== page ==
The four arms represent the four directions and thus represent the omnipresence and omnipotence of Lord Brahma. The four hands represent the four aspects of human personality, including the mind (back right hand), the intellect (back left hand), the ego (front right hand), and the empirical self or conditioned consciousness (front left hand). The rosary symbolizes time and the cycle through which the world moves from creation to sustenance, from sustenance to dissolution, and from dissolution to new creation. The rosary also represents the materials used in creation. The rosary's position in the back right hand suggests these materials are used in an intelligent way in creation. A book in the back hand represents that accurate information is important for any kind of creative work. A water pot (kamandalu) in the front left hand symbolizes the energy Lord Brahma uses to create the universe. The front right hand, symbolizing the ego, is shown in a pose bestowing grace, meaning that the Lord Brahma bestows grace and protects all true devotees.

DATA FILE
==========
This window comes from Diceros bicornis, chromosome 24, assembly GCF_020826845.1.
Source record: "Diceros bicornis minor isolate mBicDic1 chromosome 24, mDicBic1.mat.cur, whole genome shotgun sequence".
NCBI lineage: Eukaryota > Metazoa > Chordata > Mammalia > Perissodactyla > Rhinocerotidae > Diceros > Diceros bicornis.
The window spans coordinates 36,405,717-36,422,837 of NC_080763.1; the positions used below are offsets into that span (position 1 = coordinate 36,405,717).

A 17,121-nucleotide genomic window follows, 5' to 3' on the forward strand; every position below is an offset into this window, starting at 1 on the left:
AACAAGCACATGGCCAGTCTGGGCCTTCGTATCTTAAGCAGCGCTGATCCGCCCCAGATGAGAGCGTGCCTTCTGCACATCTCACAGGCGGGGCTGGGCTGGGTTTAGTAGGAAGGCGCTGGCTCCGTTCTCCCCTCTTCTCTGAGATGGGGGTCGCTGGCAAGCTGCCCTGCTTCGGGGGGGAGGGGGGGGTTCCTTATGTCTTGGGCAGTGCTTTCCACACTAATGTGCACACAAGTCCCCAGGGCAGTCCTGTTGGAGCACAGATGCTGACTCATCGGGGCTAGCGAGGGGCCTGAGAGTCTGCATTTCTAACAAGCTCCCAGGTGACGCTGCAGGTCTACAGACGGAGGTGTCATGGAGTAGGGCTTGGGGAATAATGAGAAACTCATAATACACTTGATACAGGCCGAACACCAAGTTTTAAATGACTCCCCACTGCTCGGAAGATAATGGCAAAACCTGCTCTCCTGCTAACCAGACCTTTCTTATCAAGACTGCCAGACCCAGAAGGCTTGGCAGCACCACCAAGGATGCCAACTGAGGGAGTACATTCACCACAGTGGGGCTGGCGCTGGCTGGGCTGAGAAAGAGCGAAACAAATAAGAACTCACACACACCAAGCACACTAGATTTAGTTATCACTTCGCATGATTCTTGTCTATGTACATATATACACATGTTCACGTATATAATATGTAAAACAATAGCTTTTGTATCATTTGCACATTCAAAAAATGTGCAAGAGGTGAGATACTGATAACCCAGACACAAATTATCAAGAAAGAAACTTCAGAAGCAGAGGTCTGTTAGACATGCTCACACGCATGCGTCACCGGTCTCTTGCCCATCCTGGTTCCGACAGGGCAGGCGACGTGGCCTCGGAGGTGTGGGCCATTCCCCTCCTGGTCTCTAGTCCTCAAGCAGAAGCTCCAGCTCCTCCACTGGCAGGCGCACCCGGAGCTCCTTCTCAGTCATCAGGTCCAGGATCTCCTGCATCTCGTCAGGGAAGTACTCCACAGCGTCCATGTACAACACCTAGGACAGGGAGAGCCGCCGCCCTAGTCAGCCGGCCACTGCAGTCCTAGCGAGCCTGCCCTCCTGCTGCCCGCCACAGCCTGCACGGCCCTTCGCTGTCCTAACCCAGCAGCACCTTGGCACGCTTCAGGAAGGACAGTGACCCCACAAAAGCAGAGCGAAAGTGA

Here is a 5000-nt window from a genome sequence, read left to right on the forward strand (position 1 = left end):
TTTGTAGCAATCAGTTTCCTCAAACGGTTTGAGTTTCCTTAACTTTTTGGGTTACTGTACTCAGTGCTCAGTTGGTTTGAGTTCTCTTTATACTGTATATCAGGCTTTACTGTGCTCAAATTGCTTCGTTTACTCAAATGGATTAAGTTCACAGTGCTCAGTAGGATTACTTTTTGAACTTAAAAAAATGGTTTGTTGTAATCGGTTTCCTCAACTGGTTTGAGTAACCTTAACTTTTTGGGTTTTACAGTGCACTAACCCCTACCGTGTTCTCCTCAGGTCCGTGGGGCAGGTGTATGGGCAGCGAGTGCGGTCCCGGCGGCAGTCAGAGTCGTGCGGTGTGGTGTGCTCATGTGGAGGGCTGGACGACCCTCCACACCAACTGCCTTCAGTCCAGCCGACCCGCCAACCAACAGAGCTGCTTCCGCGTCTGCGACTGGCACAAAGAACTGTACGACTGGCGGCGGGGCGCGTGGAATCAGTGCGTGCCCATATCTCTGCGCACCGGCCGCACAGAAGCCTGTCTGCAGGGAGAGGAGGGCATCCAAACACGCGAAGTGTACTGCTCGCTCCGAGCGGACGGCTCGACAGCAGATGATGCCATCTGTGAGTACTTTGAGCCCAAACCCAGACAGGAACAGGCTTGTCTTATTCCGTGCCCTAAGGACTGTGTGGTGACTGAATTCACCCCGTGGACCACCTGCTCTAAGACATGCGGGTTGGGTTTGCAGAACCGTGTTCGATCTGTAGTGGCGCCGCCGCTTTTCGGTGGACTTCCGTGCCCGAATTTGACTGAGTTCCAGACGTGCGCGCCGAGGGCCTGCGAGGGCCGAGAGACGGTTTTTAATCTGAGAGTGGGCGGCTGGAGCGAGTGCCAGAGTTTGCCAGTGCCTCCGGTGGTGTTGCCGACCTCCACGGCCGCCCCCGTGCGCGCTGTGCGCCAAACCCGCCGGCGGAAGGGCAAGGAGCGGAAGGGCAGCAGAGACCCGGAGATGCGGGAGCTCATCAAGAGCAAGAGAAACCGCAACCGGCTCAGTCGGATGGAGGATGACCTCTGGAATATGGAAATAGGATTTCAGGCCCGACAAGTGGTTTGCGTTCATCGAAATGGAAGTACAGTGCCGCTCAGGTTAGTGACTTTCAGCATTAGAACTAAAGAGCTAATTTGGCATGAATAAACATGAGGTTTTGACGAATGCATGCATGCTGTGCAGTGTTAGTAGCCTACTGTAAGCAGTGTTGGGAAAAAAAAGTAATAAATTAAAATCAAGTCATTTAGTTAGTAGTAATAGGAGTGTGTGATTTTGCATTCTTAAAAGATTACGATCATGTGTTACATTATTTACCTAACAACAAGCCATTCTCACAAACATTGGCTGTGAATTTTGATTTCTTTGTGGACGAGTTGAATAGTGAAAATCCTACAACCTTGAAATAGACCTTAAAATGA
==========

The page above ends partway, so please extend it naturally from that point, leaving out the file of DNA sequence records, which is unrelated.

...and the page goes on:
In terms of the colors used to represent Lord Brahma, the golden face of Brahma indicates that the Lord is active when involved in the process of creation. The white beard represents wisdom, and the long beard represents the idea that creation is a process that goes on for eternity. The crown on the head of the Lord represents that Brahma has supreme power and authority over the process of creation. Brahma wears white clothes, representing the dual nature of creation (e.g., purity and impurity, happiness and unhappiness, vice and virtue, knowledge and ignorance). The lotus upon which Brahma stands or sits represents that Brahma symbolizes the creative power of the Supreme Reality. The swan upon which Brahma transports himself is a symbol of the power of discrimination and therefore represents the idea that although creation is pluralistic, there is only one Supreme Reality.